“We see fragmented governments that do not share data or processes, and for this reason citizens end up repeating the same procedure multiple times or delivering the same information over and over again. Avoiding the aforementioned fragmentation lies in building governments as platforms for digital services, centered on the citizen, and whose common thread is a digital identity that allows for a new kind of citizen-government transactions that are fraud-proof, reliable and efficient.”
The pilot consists of building a digital portfolio, or increasingly known as a digital “wallet”, in which instead of transacting with cryptocurrencies, digital documents issued on blockchain are stored, shared, and openly verifiable by third parties. This can help the government to:
- Reduce costs by interconnecting services with citizen digital identity
- Make money online by offering frictionless, trustworthy digital services
- Increase trust and security issuing fraud-proof, notarised documents
"We see great potential in blockchains for improving public service delivery, which is a priority to our administration. Exploring these solutions make us pioneers in the use of this technology to authenticate citizens and share official documents within an unprecedented citizen-government relationship."
The prototype to be conducted in the coming months will be testing the implementation of a new citizen digital identity.
Citizens in the Argentinian cities of Mar del Plata and Berisso will visit their governments’ portal, log in as proven-Argentinian citizens or residents, and then connect a blockchain wallet public address. The goal is to find out how citizens react to a blockchain identity service in demographically and economically different cities, offer a simple verifiable credencial (Cultural Passport) and gather insights toward scaling with the least friction. One of the main goals is to learn how to avoid any wider digital divide by using a digital wallet.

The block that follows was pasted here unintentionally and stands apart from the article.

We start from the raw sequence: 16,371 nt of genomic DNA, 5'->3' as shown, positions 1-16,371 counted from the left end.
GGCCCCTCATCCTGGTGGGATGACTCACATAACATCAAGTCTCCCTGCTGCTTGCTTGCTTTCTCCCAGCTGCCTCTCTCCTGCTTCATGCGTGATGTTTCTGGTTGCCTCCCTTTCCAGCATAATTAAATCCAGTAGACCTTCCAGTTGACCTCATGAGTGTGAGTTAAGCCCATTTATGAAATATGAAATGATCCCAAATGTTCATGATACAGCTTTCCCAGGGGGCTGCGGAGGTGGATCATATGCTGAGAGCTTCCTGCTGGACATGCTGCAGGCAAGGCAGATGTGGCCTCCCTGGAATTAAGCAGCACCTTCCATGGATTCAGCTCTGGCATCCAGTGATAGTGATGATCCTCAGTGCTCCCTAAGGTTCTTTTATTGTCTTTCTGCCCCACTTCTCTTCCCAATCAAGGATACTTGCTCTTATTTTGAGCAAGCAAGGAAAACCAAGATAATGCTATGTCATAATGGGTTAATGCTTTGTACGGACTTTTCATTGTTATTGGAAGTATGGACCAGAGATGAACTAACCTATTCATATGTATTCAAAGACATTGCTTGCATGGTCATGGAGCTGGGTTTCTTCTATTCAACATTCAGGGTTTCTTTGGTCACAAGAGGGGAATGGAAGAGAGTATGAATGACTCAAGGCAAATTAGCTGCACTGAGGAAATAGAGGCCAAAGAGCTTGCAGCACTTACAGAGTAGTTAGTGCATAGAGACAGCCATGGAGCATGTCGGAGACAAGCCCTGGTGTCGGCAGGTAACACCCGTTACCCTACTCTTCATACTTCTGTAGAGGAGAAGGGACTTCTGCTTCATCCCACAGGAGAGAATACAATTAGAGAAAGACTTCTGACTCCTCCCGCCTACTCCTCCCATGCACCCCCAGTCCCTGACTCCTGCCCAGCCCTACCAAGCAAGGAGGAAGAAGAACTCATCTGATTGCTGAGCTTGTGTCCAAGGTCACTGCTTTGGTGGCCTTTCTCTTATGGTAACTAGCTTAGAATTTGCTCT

To kickstart this pilot, the cities of Mar del Plata and Berisso are connecting 1000 citizen digital identities and issuing a Cultural passport verifiable credential so that citizens can attend and visit any cultural event and infrastructure with a discount (e.g. museums) for free and by showing their verifiable credential QR that any third party can scan and verify. This exercise aims to familiarize citizens with blockchain wallets and verifiable credentials, but also to easily understand how these new digital assets and digital identities can be used, audited, verified (scanned) and transform the way we interact with our governments.
“OS City helps the public sector and the citizens it serves to benefit from new solutions powered by Ethereum and blockchain. We are excited to be supporting teams like OS City that both understand pressing local needs and can showcase the tangible value of blockchain in their solutions.”
With a growing population and citizens’ demands, further collaborations between the government, startups and the public will be key to accelerate the transformation towards more agile and citizen-centered public services. The promise in using blockchain as a platform still needs more results to back it up but the promise is hard to ignore as we envision the future of government in a digital world.